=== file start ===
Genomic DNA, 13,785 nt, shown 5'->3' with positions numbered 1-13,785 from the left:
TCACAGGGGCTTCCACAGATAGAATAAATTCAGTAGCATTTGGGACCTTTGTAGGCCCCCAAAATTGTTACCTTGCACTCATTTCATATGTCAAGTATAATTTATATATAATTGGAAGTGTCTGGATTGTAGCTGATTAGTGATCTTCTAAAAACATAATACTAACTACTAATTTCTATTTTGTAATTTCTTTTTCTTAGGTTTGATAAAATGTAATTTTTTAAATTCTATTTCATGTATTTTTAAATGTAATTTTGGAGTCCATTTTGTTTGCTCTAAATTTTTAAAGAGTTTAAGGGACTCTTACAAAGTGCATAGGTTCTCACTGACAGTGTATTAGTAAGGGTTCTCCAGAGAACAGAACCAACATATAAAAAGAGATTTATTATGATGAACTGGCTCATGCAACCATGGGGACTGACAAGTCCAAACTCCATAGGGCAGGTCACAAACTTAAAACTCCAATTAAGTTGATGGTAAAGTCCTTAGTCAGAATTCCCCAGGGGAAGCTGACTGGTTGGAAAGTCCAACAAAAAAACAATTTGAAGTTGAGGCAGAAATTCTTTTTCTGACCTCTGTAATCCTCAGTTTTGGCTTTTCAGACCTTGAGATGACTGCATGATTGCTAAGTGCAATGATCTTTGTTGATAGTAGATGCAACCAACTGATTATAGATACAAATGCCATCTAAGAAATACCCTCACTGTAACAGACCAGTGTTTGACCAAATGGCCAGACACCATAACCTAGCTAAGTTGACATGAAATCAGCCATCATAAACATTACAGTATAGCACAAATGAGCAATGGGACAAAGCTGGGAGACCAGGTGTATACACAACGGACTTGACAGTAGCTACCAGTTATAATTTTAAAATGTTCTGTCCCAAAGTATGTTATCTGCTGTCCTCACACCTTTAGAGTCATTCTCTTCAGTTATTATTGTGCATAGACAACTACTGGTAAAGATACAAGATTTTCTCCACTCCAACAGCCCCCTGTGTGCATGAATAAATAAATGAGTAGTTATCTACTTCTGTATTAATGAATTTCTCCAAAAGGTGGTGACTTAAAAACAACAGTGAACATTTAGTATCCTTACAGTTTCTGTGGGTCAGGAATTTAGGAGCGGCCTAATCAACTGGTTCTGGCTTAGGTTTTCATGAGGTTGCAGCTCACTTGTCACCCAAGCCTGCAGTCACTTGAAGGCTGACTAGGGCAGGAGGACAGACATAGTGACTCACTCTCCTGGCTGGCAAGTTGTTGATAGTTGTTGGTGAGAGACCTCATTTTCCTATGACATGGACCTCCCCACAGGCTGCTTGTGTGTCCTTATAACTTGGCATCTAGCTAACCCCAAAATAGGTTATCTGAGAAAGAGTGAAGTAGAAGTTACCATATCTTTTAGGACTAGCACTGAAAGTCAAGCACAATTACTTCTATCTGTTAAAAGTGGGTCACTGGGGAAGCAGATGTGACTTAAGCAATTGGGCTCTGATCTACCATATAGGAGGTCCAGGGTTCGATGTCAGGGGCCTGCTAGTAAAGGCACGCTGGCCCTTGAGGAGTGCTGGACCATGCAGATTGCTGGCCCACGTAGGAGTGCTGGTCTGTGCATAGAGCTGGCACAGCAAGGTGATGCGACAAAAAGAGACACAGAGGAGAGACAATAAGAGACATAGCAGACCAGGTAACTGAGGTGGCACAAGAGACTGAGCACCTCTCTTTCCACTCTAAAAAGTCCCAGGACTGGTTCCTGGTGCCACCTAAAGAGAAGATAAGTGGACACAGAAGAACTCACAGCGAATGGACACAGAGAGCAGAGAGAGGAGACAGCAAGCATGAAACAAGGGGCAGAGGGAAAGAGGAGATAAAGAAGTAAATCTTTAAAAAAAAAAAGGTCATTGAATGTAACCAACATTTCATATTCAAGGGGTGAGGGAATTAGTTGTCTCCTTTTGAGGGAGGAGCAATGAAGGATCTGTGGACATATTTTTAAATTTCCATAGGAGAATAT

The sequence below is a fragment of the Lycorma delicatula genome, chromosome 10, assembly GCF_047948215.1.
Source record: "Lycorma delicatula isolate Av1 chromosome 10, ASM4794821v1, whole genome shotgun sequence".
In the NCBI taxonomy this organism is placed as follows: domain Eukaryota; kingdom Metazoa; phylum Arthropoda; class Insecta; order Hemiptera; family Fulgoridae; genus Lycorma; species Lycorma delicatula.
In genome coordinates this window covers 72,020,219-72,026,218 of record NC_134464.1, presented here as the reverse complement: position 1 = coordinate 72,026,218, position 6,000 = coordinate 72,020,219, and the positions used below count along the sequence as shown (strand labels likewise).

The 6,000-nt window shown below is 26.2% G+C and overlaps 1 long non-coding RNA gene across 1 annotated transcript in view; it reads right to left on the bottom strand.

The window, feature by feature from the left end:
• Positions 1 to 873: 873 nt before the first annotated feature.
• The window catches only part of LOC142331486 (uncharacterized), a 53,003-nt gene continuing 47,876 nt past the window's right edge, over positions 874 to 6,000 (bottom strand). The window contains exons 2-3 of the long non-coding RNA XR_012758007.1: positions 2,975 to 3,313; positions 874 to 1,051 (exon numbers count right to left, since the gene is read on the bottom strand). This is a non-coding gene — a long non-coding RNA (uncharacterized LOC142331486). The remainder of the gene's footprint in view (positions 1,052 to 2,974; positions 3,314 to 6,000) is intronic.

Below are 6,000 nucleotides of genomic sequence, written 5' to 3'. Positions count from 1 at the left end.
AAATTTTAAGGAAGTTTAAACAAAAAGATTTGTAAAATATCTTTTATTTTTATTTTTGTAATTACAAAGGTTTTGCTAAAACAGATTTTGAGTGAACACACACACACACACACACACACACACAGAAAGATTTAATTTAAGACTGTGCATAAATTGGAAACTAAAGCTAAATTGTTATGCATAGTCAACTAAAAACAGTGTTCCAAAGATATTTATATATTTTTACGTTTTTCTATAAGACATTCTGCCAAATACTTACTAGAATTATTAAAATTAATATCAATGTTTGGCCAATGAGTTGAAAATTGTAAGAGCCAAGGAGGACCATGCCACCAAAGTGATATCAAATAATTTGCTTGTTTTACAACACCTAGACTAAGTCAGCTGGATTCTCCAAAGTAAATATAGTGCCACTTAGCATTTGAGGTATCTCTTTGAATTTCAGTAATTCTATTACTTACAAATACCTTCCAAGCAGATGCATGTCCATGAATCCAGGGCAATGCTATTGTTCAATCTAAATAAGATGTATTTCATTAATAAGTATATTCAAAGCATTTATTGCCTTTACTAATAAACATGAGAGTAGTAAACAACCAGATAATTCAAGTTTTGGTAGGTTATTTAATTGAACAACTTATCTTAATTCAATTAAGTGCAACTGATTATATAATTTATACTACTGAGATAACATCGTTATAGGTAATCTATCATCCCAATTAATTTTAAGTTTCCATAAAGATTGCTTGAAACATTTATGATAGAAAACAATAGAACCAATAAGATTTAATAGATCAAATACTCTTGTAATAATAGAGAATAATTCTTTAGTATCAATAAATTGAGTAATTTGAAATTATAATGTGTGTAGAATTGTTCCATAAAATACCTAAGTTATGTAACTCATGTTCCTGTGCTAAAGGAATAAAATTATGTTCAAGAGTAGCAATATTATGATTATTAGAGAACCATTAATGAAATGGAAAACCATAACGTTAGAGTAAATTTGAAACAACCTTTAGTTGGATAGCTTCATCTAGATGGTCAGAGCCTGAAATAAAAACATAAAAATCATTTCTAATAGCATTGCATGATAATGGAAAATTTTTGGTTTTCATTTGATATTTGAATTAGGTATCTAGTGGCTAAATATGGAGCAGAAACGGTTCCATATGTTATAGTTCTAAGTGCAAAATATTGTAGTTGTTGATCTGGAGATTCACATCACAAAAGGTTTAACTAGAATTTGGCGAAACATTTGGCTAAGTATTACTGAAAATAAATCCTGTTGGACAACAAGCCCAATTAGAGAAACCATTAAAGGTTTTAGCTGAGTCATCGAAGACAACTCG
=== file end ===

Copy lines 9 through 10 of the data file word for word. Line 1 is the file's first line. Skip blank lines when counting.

• Positions 1 to 873: 873 nt before the first annotated feature.
• The window catches only part of LOC142331486 (uncharacterized), a 53,003-nt gene continuing 47,876 nt past the window's right edge, over positions 874 to 6,000 (bottom strand). The window contains exons 2-3 of the long non-coding RNA XR_012758007.1: positions 2,975 to 3,313; positions 874 to 1,051 (exon numbers count right to left, since the gene is read on the bottom strand). This is a non-coding gene — a long non-coding RNA (uncharacterized LOC142331486). The remainder of the gene's footprint in view (positions 1,052 to 2,974; positions 3,314 to 6,000) is intronic.